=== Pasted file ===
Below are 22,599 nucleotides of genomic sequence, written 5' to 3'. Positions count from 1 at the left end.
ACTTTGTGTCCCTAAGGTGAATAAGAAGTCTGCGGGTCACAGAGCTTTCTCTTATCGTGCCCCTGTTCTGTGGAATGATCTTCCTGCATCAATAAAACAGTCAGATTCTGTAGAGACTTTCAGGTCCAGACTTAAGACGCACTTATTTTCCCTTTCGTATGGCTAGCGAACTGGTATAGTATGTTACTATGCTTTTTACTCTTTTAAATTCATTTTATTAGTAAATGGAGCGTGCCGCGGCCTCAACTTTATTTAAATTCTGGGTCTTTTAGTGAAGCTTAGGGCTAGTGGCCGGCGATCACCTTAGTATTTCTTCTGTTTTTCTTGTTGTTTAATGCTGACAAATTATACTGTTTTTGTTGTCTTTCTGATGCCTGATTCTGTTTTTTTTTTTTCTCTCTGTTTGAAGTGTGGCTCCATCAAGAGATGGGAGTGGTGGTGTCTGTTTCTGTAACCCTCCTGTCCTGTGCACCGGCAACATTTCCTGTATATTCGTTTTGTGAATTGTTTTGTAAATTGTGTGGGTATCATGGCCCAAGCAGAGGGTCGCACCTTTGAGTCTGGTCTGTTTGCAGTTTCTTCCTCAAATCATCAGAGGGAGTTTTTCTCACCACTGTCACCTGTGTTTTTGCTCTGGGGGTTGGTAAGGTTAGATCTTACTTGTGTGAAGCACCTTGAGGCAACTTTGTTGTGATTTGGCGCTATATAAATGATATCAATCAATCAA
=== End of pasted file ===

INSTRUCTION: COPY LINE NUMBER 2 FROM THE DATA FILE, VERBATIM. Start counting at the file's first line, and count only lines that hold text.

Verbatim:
ACTTTGTGTCCCTAAGGTGAATAAGAAGTCTGCGGGTCACAGAGCTTTCTCTTATCGTGCCCCTGTTCTGTGGAATGATCTTCCTGCATCAATAAAACAGTCAGATTCTGTAGAGACTTTCAGGTCCAGACTTAAGACGCACTTATTTTCCCTTTCGTATGGCTAGCGAACTGGTATAGTATGTTACTATGCTTTTTACTCTTTTAAATTCATTTTATTAGTAAATGGAGCGTGCCGCGGCCTCAACTTTATTTAAATTCTGGGTCTTTTAGTGAAGCTTAGGGCTAGTGGCCGGCGATCACCTTAGTATTTCTTCTGTTTTTCTTGTTGTTTAATGCTGACAAATTATACTGTTTTTGTTGTCTTTCTGATGCCTGATTCTGTTTTTTTTTTTTCTCTCTGTTTGAAGTGTGGCTCCATCAAGAGATGGGAGTGGTGGTGTCTGTTTCTGTAACCCTCCTGTCCTGTGCACCGGCAACATTTCCTGTATATTCGTTTTGTGAATTGTTTTGTAAATTGTGTGGGTATCATGGCCCAAGCAGAGGGTCGCACCTTTGAGTCTGGTCTGTTTGCAGTTTCTTCCTCAAATCATCAGAGGGAGTTTTTCTCACCACTGTCACCTGTGTTTTTGCTCTGGGGGTTGGTAAGGTTAGATCTTACTTGTGTGAAGCACCTTGAGGCAACTTTGTTGTGATTTGGCGCTATATAAATGATATCAATCAATCAA